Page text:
In fact, it's interesting ONLY IF you work with even more saturated colors than the so-called "small" sRGB or especially if you want to be sure that the sRGB is fully displayable on your monitor. If indeed, you often take pictures of red, green or blue dresses with flash, poppies in full sun (and again), the intense blue of the Caribbean Sea or even green grass in macro photo after the rain in full sun, to make large format prints on shiny paper, then there, we agree, YOU MUST choose a so-called wide gamut screen if you want to retouch its colors - by seeing what you do - because you will take pictures of very saturated colors and out of reach for the sRGB in the greens (but not much either) and you will be sure that the sRGB is really contained.
In these particular cases because they are not so frequent, you take the risk of not seeing on your screen so you can anticipate that when you convert the files to your printer, you will transform the beautiful drape of your dress or the petals of the poppy into a shapeless flat without nuances and losing a little saturation on the display.

In the most common cases... The real revolution will be with screens displaying the ProPhoto (which is not tomorrow the day before with RGB technology) but really, the Adobe RGB 98 is not that big compared to the sRGB. It does provide a slight plus, but never forget that it does not make colors more printable if your printer cannot do it. Perhaps we should start by checking that...

The unpleasant surprises of wide-screen gamut

A new generation of displays is now available: wide-screen displays. These screens reproduce at least 98% of the Adobe RGB 98 and can go up to 110%. However, we have become accustomed to using screens that "only" display the sRGB and still not always 100%.

Almost all the colors of your icons will appear very saturated in the taskbar before and after calibration under some operating systems. When the OS does not manage colors or not completely as in the last Windows 10, you will have very saturated icons and images just as much but only in some applications !!! An example under Windows 10 under wide screen gamut : the colors of your images will be correct in the explorer but saturated in the preview ! Under MacOS, everything is OK.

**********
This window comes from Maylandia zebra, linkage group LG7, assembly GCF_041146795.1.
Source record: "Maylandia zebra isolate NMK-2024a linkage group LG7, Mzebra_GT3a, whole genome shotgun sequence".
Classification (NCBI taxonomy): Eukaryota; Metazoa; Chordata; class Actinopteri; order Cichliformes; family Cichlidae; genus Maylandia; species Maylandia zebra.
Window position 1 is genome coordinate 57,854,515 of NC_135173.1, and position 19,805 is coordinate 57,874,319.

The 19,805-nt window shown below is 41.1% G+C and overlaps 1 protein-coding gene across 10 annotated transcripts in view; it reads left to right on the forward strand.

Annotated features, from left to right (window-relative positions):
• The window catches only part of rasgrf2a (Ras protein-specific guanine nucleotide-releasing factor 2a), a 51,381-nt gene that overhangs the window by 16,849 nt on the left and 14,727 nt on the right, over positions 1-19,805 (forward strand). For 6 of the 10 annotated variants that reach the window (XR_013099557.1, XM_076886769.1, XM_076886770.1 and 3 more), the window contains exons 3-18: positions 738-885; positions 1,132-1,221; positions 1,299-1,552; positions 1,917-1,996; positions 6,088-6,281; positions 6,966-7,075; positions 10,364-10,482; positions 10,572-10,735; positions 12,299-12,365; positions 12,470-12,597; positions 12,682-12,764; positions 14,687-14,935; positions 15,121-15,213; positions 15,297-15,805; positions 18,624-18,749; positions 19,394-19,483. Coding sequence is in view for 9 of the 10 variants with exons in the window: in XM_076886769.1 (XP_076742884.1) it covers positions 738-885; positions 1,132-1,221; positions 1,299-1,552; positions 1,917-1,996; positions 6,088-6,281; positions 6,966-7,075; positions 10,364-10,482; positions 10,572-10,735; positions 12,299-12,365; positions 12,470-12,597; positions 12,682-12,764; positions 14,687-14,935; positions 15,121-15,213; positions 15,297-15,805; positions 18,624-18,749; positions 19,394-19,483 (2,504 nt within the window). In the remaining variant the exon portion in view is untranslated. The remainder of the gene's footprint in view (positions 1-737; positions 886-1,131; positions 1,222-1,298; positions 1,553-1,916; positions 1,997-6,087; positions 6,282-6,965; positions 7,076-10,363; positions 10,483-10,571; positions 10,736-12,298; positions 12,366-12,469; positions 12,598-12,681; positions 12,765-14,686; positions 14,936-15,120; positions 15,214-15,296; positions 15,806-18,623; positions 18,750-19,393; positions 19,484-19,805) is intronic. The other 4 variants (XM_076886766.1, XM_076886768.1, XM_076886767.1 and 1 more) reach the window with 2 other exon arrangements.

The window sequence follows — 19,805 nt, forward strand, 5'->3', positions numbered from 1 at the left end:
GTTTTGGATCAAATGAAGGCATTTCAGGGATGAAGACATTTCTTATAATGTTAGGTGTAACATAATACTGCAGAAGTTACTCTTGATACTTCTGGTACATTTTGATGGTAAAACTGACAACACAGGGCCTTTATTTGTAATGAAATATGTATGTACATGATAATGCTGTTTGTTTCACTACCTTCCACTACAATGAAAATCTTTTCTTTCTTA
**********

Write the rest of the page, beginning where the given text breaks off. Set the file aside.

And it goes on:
The colors of the lower icons, displayed on a wide gamut screen, are significantly more saturated than on the upper banner displayed "naturally" on a screen displaying the "classic" sRGB. (Note : icon saturation is necessarily difficult to reproduce if you display this page on a screen displaying the sRGB.
 

 

As for the Internet, it will depend a lot on the browser used. A real fair even in 2018 but I specify all this on my new dedicated to color management on the Internet 

 

Next pages...

5 / 7 - Which graphics card to buy ?

6 / 7 - Hardware acceleration and LUT table ?

7 / 7 - What is the purpose of the 10-bit display ?

 

 
 

 
     
 
 
Through these 7 pages I will share with you my advices to choose your photo editing or video editing monitor...
 
- Generic advice
- Which screen size to choose ?
- Switch to 4K... or not yet ?
- Technology, gamut, homogeneity... 4/7
  - What screen technology : TN, VA or IPS ?
- Warning about homogeneity
- Which gamut : sRGB or Adobe RGB 98 ?

- Which graphics card and which LUT table ?
- Hardware acceleration and LUT table ?
- What is the purpose of the 10-bit display ?

 

- 2018 monitors buying guide
- How to calibrate your monitor?
- My 13 full monitor reviews


 

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Calibrate your monitor with your favorite colorimeter : Spyder5PRO !